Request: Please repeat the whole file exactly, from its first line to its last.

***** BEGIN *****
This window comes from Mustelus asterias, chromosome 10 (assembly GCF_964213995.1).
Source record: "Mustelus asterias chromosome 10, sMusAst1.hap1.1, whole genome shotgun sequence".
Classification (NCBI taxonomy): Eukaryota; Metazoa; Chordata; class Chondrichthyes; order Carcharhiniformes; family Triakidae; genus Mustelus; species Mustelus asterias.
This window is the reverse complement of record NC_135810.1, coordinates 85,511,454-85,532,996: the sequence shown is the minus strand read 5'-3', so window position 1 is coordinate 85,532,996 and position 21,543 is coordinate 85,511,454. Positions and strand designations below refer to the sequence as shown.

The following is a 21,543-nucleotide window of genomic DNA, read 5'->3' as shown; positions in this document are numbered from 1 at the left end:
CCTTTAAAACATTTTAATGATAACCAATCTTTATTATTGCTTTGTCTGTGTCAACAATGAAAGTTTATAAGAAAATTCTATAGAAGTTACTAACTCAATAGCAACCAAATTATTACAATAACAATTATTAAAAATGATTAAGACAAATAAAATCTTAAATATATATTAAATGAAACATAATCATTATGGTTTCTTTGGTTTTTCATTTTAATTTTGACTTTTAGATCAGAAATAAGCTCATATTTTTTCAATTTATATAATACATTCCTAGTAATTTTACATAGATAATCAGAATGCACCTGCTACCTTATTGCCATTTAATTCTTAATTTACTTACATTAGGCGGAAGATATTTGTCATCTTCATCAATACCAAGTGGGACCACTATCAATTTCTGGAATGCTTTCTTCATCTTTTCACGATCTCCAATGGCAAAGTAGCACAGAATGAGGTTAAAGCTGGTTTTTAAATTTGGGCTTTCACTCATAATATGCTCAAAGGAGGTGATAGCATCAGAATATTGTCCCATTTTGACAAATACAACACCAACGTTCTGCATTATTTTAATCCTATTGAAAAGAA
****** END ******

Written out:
This window comes from Mustelus asterias, chromosome 10 (assembly GCF_964213995.1).
Source record: "Mustelus asterias chromosome 10, sMusAst1.hap1.1, whole genome shotgun sequence".
Classification (NCBI taxonomy): Eukaryota; Metazoa; Chordata; class Chondrichthyes; order Carcharhiniformes; family Triakidae; genus Mustelus; species Mustelus asterias.
This window is the reverse complement of record NC_135810.1, coordinates 85,511,454-85,532,996: the sequence shown is the minus strand read 5'-3', so window position 1 is coordinate 85,532,996 and position 21,543 is coordinate 85,511,454. Positions and strand designations below refer to the sequence as shown.

The following is a 21,543-nucleotide window of genomic DNA, read 5'->3' as shown; positions in this document are numbered from 1 at the left end:
CCTTTAAAACATTTTAATGATAACCAATCTTTATTATTGCTTTGTCTGTGTCAACAATGAAAGTTTATAAGAAAATTCTATAGAAGTTACTAACTCAATAGCAACCAAATTATTACAATAACAATTATTAAAAATGATTAAGACAAATAAAATCTTAAATATATATTAAATGAAACATAATCATTATGGTTTCTTTGGTTTTTCATTTTAATTTTGACTTTTAGATCAGAAATAAGCTCATATTTTTTCAATTTATATAATACATTCCTAGTAATTTTACATAGATAATCAGAATGCACCTGCTACCTTATTGCCATTTAATTCTTAATTTACTTACATTAGGCGGAAGATATTTGTCATCTTCATCAATACCAAGTGGGACCACTATCAATTTCTGGAATGCTTTCTTCATCTTTTCACGATCTCCAATGGCAAAGTAGCACAGAATGAGGTTAAAGCTGGTTTTTAAATTTGGGCTTTCACTCATAATATGCTCAAAGGAGGTGATAGCATCAGAATATTGTCCCATTTTGACAAATACAACACCAACGTTCTGCATTATTTTAATCCTATTGAAAAGAA